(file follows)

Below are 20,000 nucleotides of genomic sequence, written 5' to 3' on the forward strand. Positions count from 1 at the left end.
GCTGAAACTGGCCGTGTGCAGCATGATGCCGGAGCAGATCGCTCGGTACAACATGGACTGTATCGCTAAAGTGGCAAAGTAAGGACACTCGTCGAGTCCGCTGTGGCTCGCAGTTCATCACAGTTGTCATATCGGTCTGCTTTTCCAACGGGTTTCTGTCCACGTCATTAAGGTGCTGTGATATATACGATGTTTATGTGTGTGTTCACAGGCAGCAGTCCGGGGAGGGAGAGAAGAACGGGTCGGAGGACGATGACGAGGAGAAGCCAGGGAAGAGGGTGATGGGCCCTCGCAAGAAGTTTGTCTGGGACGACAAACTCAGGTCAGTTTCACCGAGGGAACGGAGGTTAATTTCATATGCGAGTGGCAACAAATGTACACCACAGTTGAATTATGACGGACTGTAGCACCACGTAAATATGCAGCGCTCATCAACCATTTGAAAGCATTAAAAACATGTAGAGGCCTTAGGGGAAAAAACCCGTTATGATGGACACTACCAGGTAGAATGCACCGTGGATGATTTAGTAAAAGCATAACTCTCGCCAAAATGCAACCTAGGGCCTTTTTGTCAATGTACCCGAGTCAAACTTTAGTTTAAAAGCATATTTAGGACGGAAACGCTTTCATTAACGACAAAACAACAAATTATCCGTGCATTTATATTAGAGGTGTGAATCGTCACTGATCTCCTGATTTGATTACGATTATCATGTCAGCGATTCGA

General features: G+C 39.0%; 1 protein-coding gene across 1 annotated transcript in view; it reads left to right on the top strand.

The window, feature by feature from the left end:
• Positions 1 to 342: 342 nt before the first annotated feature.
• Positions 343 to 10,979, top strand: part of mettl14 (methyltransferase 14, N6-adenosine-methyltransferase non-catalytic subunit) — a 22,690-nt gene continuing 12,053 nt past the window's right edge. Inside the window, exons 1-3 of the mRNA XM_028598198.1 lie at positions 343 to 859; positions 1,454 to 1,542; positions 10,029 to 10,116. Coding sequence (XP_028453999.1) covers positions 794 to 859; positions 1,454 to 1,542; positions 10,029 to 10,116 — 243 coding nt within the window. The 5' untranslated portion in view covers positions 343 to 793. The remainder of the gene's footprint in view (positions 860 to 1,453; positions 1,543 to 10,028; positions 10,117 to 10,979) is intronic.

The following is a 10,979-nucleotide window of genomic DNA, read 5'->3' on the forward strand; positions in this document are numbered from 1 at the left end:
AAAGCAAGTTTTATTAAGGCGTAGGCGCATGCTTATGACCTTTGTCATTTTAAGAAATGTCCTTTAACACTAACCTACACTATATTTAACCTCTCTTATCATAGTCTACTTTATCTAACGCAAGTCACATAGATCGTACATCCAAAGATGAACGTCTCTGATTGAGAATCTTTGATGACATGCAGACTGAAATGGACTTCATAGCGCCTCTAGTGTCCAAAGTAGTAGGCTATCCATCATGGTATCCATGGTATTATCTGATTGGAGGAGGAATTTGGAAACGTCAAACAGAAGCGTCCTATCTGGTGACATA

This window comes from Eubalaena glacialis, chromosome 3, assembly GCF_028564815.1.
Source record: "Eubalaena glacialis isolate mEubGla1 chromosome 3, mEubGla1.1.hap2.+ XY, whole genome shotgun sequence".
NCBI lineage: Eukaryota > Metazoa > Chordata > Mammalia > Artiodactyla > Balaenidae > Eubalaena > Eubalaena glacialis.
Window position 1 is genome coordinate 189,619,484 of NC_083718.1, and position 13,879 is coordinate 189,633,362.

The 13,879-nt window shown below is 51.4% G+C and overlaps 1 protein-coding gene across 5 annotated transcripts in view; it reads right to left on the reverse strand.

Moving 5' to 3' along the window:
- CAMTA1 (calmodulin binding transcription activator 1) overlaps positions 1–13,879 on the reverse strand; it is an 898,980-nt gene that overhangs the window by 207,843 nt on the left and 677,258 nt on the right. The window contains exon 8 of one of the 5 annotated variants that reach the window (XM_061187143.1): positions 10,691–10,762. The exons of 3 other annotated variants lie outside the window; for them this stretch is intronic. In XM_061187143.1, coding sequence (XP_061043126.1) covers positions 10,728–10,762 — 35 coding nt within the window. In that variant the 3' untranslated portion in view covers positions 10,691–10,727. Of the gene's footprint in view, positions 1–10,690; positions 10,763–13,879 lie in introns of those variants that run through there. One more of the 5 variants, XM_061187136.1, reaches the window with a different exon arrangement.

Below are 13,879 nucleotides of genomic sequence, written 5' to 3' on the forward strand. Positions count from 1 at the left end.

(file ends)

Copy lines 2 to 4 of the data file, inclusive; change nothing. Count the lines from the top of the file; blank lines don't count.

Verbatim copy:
GCTGAAACTGGCCGTGTGCAGCATGATGCCGGAGCAGATCGCTCGGTACAACATGGACTGTATCGCTAAAGTGGCAAAGTAAGGACACTCGTCGAGTCCGCTGTGGCTCGCAGTTCATCACAGTTGTCATATCGGTCTGCTTTTCCAACGGGTTTCTGTCCACGTCATTAAGGTGCTGTGATATATACGATGTTTATGTGTGTGTTCACAGGCAGCAGTCCGGGGAGGGAGAGAAGAACGGGTCGGAGGACGATGACGAGGAGAAGCCAGGGAAGAGGGTGATGGGCCCTCGCAAGAAGTTTGTCTGGGACGACAAACTCAGGTCAGTTTCACCGAGGGAACGGAGGTTAATTTCATATGCGAGTGGCAACAAATGTACACCACAGTTGAATTATGACGGACTGTAGCACCACGTAAATATGCAGCGCTCATCAACCATTTGAAAGCATTAAAAACATGTAGAGGCCTTAGGGGAAAAAACCCGTTATGATGGACACTACCAGGTAGAATGCACCGTGGATGATTTAGTAAAAGCATAACTCTCGCCAAAATGCAACCTAGGGCCTTTTTGTCAATGTACCCGAGTCAAACTTTAGTTTAAAAGCATATTTAGGACGGAAACGCTTTCATTAACGACAAAACAACAAATTATCCGTGCATTTATATTAGAGGTGTGAATCGTCACTGATCTCCTGATTTGATTACGATTATCATGTCAGCGATTCGA

General features: G+C 39.0%; 1 protein-coding gene across 1 annotated transcript in view; it reads left to right on the top strand.

The window, feature by feature from the left end: